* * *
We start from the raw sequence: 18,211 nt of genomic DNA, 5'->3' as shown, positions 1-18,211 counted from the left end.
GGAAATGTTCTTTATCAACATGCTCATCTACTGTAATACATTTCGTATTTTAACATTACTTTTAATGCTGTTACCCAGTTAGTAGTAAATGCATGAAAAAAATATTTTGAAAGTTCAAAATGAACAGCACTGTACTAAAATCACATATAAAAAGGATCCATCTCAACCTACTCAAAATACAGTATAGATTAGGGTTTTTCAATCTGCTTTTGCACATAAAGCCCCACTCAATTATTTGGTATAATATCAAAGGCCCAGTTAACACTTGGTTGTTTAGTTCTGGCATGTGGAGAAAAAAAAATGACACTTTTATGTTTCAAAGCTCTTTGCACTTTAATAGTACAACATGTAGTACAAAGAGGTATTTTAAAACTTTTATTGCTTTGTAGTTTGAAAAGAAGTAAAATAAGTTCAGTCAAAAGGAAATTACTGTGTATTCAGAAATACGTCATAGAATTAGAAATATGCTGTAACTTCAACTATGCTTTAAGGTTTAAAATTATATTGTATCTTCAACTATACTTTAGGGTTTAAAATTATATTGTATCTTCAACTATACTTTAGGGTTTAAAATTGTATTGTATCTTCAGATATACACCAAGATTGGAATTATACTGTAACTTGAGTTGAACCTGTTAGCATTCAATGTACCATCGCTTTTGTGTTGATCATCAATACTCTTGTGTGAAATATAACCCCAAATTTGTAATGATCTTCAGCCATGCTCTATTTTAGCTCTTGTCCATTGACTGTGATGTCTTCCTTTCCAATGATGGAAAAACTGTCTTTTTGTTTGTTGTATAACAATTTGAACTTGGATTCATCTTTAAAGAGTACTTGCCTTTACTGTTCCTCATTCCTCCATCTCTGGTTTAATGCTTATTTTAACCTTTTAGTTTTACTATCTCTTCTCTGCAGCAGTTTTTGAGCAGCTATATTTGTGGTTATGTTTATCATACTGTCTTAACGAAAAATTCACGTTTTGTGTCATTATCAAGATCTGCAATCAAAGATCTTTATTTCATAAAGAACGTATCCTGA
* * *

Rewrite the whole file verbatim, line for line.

We start from the raw sequence: 18,211 nt of genomic DNA, 5'->3' as shown, positions 1-18,211 counted from the left end.
GGAAATGTTCTTTATCAACATGCTCATCTACTGTAATACATTTCGTATTTTAACATTACTTTTAATGCTGTTACCCAGTTAGTAGTAAATGCATGAAAAAAATATTTTGAAAGTTCAAAATGAACAGCACTGTACTAAAATCACATATAAAAAGGATCCATCTCAACCTACTCAAAATACAGTATAGATTAGGGTTTTTCAATCTGCTTTTGCACATAAAGCCCCACTCAATTATTTGGTATAATATCAAAGGCCCAGTTAACACTTGGTTGTTTAGTTCTGGCATGTGGAGAAAAAAAAATGACACTTTTATGTTTCAAAGCTCTTTGCACTTTAATAGTACAACATGTAGTACAAAGAGGTATTTTAAAACTTTTATTGCTTTGTAGTTTGAAAAGAAGTAAAATAAGTTCAGTCAAAAGGAAATTACTGTGTATTCAGAAATACGTCATAGAATTAGAAATATGCTGTAACTTCAACTATGCTTTAAGGTTTAAAATTATATTGTATCTTCAACTATACTTTAGGGTTTAAAATTATATTGTATCTTCAACTATACTTTAGGGTTTAAAATTGTATTGTATCTTCAGATATACACCAAGATTGGAATTATACTGTAACTTGAGTTGAACCTGTTAGCATTCAATGTACCATCGCTTTTGTGTTGATCATCAATACTCTTGTGTGAAATATAACCCCAAATTTGTAATGATCTTCAGCCATGCTCTATTTTAGCTCTTGTCCATTGACTGTGATGTCTTCCTTTCCAATGATGGAAAAACTGTCTTTTTGTTTGTTGTATAACAATTTGAACTTGGATTCATCTTTAAAGAGTACTTGCCTTTACTGTTCCTCATTCCTCCATCTCTGGTTTAATGCTTATTTTAACCTTTTAGTTTTACTATCTCTTCTCTGCAGCAGTTTTTGAGCAGCTATATTTGTGGTTATGTTTATCATACTGTCTTAACGAAAAATTCACGTTTTGTGTCATTATCAAGATCTGCAATCAAAGATCTTTATTTCATAAAGAACGTATCCTGA